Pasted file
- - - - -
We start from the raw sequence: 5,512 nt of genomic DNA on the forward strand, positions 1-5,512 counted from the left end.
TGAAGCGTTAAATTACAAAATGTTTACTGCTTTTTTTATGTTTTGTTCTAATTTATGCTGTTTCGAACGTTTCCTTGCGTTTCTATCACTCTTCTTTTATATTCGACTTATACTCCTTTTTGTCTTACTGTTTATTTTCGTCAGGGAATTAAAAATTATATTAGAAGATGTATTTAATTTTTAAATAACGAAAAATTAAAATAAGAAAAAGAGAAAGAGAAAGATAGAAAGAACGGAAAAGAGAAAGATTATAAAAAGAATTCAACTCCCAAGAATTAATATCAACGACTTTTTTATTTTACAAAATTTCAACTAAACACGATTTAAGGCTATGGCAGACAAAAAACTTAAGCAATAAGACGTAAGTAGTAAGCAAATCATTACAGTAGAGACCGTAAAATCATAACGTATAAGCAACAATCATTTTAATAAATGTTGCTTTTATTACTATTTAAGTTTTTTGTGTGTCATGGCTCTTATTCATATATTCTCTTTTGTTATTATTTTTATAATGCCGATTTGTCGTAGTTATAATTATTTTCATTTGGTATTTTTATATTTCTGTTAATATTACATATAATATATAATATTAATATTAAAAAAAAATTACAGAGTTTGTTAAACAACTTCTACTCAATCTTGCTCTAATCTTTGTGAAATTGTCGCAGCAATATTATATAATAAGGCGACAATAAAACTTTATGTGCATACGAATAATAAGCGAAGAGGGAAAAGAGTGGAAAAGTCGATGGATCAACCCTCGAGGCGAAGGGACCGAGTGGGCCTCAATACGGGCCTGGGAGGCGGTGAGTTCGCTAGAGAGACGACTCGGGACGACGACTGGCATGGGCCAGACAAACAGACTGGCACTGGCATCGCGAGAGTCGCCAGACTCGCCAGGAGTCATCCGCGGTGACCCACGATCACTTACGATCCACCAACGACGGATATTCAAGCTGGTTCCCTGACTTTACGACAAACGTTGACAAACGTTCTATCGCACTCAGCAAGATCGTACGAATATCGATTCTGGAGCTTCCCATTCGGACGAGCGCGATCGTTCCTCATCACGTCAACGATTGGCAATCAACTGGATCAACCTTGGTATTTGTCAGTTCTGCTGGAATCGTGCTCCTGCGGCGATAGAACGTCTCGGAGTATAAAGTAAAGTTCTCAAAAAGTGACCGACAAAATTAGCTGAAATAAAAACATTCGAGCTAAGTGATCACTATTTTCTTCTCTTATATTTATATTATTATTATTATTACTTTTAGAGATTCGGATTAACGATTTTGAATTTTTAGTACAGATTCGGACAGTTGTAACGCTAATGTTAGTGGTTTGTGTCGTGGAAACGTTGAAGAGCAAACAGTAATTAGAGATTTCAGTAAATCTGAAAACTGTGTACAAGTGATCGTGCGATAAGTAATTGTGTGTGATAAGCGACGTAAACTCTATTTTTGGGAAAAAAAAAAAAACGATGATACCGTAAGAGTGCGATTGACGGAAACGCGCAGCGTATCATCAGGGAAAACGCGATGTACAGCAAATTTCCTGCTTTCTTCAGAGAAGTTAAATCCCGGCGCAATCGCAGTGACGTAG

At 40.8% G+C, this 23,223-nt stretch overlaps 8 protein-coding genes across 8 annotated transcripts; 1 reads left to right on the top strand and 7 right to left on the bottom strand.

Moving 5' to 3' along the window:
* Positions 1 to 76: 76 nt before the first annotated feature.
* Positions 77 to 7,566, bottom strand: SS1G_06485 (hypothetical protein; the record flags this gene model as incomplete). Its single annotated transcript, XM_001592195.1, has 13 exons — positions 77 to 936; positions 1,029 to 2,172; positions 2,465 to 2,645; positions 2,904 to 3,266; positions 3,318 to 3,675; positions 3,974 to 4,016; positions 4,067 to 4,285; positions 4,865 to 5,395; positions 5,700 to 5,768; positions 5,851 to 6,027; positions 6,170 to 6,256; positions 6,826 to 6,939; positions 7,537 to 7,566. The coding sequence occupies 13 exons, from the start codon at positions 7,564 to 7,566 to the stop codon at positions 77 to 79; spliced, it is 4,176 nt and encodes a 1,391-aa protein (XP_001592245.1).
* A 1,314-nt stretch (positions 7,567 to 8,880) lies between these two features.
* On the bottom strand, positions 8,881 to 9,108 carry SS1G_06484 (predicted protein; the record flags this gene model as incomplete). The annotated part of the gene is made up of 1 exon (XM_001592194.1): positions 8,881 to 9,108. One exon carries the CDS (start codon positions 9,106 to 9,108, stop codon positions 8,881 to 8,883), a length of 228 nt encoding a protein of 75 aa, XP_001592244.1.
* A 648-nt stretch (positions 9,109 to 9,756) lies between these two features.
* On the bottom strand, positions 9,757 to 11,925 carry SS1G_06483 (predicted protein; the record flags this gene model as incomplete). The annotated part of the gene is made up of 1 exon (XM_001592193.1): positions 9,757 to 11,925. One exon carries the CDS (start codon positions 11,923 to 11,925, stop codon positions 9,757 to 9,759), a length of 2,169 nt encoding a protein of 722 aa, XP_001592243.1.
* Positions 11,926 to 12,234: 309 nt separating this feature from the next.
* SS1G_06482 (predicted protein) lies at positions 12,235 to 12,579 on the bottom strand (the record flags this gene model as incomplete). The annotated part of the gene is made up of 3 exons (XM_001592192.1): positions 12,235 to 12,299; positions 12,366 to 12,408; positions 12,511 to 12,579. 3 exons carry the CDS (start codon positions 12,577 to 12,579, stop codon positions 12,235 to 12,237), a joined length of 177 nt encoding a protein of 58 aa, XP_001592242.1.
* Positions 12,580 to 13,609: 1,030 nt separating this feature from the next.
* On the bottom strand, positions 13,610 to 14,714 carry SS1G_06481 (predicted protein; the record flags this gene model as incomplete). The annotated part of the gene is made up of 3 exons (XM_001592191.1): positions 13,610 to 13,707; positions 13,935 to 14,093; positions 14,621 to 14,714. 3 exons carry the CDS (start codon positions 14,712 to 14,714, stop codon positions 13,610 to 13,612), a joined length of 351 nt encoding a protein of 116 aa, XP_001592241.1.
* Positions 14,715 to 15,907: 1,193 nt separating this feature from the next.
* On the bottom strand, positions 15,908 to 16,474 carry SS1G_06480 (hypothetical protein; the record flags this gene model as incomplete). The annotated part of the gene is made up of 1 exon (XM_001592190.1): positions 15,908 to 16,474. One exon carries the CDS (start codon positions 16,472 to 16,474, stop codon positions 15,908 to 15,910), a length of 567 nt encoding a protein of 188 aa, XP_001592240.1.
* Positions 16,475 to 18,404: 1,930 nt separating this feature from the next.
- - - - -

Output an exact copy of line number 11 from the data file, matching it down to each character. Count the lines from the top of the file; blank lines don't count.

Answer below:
* Positions 11,926 to 12,234: 309 nt separating this feature from the next.